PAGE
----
Table 3:
Associations between age cohorts and gender with the top 6 initial symptoms.

3.3 The incidence of red flags

Red flag symptoms were reported in 114 (8%) of student-athletes, including 1 youth athlete (1%), 95 high school athletes (8%), and 18 college athletes (11%). Incidence of red flag symptoms significantly differed by age cohort (P = .01). Red flags symptoms occurred in 19 female athletes (4%) and 95 male athletes (10%). Male athletes had a significantly higher incidence of red flags than female athletes (P < .001, Table 2).

3.4 Athlete disposition

The athlete's initial disposition is illustrated by age and gender in Figure 3. Over half of athletes in each age cohort were removed from play. About 35% of college, 25% of high school, and 16% of youth athletes did not report the injury or experienced delayed symptom onset and continued to play. Youth athletes were significantly more likely to be sent to the emergency department (vs continuing to play) than high school or college athletes (P < .001, Table 2). Athletes with red flag symptoms had significantly higher odds of being sent to the emergency department (P < .001) or removed from play (P < .001) rather than continuing to play. Gender was not associated with athlete disposition. A forest plot depicting odds ratios of athlete disposition by age, sex, and presence of red flags is presented in Figure 4.

Figure 3:
The disposition of the athletes was documented following initial examination by onsite personnel, and stratified according to youth, high school, and collegiate age cohorts. A significant interaction effect was found, indicating that athletes in the youth cohort were sent to the emergency department at significantly higher frequencies compared to high school and collegiate student-athletes.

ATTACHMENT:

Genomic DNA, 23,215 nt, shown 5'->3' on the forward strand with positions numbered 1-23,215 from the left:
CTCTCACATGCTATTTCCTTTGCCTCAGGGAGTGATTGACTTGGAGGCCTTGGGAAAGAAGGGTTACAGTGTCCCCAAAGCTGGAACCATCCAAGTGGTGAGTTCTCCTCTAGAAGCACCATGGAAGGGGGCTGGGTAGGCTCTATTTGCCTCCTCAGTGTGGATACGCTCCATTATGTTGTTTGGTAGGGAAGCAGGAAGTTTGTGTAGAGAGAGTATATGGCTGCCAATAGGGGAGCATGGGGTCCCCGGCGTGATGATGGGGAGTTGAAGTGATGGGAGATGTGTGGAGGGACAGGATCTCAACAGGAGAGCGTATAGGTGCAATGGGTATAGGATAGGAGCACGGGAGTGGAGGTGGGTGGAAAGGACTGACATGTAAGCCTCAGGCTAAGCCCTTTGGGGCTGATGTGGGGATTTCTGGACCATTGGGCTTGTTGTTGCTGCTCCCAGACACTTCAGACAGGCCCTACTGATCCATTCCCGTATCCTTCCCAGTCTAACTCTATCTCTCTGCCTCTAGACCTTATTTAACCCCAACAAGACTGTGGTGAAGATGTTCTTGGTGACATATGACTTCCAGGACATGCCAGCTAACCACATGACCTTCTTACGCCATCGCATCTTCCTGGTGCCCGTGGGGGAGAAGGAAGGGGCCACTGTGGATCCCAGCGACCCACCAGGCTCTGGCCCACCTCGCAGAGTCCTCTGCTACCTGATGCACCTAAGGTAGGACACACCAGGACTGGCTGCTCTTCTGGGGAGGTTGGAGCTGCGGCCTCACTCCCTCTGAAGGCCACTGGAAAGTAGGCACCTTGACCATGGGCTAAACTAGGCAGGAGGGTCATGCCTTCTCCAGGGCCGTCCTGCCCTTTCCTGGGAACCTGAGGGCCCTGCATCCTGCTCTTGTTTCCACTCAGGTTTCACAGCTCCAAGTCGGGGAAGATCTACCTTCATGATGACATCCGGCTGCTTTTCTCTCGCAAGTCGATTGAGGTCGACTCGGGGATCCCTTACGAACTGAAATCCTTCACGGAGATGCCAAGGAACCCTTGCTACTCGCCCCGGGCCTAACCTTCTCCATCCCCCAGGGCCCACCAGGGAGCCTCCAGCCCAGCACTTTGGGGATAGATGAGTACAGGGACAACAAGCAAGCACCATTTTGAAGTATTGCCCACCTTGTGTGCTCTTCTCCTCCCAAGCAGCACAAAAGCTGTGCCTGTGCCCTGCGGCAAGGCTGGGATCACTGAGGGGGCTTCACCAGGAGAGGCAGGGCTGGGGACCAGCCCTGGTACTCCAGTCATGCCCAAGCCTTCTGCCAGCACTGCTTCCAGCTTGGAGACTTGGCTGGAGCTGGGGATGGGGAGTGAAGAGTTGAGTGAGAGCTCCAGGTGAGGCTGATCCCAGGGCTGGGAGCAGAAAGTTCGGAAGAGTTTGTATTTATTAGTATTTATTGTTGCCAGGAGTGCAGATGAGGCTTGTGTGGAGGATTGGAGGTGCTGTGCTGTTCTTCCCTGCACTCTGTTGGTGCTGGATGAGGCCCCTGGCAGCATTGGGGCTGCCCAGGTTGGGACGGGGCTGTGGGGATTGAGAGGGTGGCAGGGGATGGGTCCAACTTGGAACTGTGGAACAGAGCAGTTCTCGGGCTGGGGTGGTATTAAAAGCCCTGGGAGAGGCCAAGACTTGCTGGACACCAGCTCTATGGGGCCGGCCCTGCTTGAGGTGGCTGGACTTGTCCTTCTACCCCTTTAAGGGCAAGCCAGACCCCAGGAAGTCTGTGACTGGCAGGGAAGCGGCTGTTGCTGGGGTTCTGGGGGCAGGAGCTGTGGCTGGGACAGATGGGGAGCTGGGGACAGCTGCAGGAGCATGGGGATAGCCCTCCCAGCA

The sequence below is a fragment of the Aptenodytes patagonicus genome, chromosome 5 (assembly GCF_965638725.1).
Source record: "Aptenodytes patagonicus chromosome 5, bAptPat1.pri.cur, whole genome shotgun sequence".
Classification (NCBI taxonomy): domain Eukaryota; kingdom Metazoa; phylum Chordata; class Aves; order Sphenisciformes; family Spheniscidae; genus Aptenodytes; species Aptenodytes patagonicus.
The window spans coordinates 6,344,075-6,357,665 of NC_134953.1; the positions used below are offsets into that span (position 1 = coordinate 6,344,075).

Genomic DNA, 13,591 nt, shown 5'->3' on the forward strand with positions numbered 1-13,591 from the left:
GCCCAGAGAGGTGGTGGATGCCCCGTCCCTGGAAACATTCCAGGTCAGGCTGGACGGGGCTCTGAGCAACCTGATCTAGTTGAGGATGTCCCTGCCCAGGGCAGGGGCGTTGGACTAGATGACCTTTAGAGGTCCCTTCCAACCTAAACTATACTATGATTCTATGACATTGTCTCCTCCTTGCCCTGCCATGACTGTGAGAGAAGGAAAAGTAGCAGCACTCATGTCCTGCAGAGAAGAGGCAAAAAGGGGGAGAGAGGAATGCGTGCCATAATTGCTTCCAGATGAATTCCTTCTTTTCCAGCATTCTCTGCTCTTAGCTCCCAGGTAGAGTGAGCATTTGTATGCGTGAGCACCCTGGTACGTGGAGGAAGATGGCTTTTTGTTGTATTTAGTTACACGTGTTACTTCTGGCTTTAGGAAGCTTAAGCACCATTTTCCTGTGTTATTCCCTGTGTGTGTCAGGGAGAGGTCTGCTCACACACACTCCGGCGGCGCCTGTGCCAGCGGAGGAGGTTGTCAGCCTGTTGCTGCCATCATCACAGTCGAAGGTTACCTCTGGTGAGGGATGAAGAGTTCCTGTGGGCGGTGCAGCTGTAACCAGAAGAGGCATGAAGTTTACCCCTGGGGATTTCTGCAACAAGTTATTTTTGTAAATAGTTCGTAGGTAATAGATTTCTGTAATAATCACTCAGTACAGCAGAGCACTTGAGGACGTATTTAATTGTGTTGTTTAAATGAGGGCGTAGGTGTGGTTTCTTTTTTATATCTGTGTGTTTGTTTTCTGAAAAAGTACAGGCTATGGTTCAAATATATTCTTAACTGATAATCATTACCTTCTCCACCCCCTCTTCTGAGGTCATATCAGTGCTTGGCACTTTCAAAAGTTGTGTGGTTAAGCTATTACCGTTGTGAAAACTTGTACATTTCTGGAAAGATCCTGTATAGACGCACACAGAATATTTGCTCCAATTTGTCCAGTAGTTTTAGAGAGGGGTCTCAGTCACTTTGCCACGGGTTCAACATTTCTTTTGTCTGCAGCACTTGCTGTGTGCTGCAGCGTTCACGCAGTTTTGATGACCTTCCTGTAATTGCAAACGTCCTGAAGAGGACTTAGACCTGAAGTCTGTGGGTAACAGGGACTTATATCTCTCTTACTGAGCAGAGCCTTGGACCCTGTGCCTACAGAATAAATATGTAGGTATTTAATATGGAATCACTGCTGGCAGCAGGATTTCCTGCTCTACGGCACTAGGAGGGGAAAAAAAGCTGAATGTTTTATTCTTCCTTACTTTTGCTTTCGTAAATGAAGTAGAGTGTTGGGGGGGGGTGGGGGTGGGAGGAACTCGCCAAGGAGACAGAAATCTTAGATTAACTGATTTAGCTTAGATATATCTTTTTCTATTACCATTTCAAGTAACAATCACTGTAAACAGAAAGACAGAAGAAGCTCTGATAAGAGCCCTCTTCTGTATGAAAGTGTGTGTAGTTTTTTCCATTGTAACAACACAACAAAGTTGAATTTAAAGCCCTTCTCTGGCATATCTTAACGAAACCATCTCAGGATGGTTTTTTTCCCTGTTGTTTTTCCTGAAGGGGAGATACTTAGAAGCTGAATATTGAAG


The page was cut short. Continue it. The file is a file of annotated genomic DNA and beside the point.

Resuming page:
Figure 4:
Odds ratios of disposition (vs continuing to play) by gender, age, and red flag symptoms. The boxes represent the odds ratios while the lines represent the confidence intervals. For each outcome, confidence intervals are adjusted using the single-step procedure by Hothorn et al to control for multiple comparisons. The gray line at OR = 1 indicates no difference between groups. If the confidence interval overlaps this line, there is no significant difference between groups.

3.5 Mechanism of injury across sport, age, and gender

Collision with another player was the most common mechanism of injury, accounting for 56% of injuries, followed by impact against playing surface (25%) and impact with an implement (ball, puck, etc.) (18%); Table 1. Injury mechanisms differed significantly across age cohorts and gender (both P < .001). College athletes were injured significantly more often via collision than high school students (P = .007) and injured less often due to impact with the playing surface than youth (P < .001) or high school athletes (P < .001); Table 4. Female athletes were injured more frequently from implements (P < .001) and playing surfaces (P = .02) than males, but males were injured more frequently from collisions (P < .001).

Table 4:
Associations between age cohorts and gender with mechanism of injury.

4 Discussion

Numerous barriers exist that prevent the accurate detection, effective management, and appropriate documentation of concussive injuries in student-athletes.[9,10,15,16] Given that athletes with concussion are most optimally managed by an interdisciplinary team of clinicians,[17] effective communication and handoffs between providers is critical, yet hindered by paper documentation or EHR systems that lack full integration.[9] The purpose of this study was to document the implementation of an electronic incident report and to investigate whether clinical presentation or injury management varied among youth, high school, and collegiate student-athletes. The IR module embedded within the C3 app provided a secure, HIPAA-compliant platform conducive for field use to efficiently document concussive injuries, served to define injury characteristics, and allowed for the secure sharing of injury demographics across the multi-disciplinary clinical team.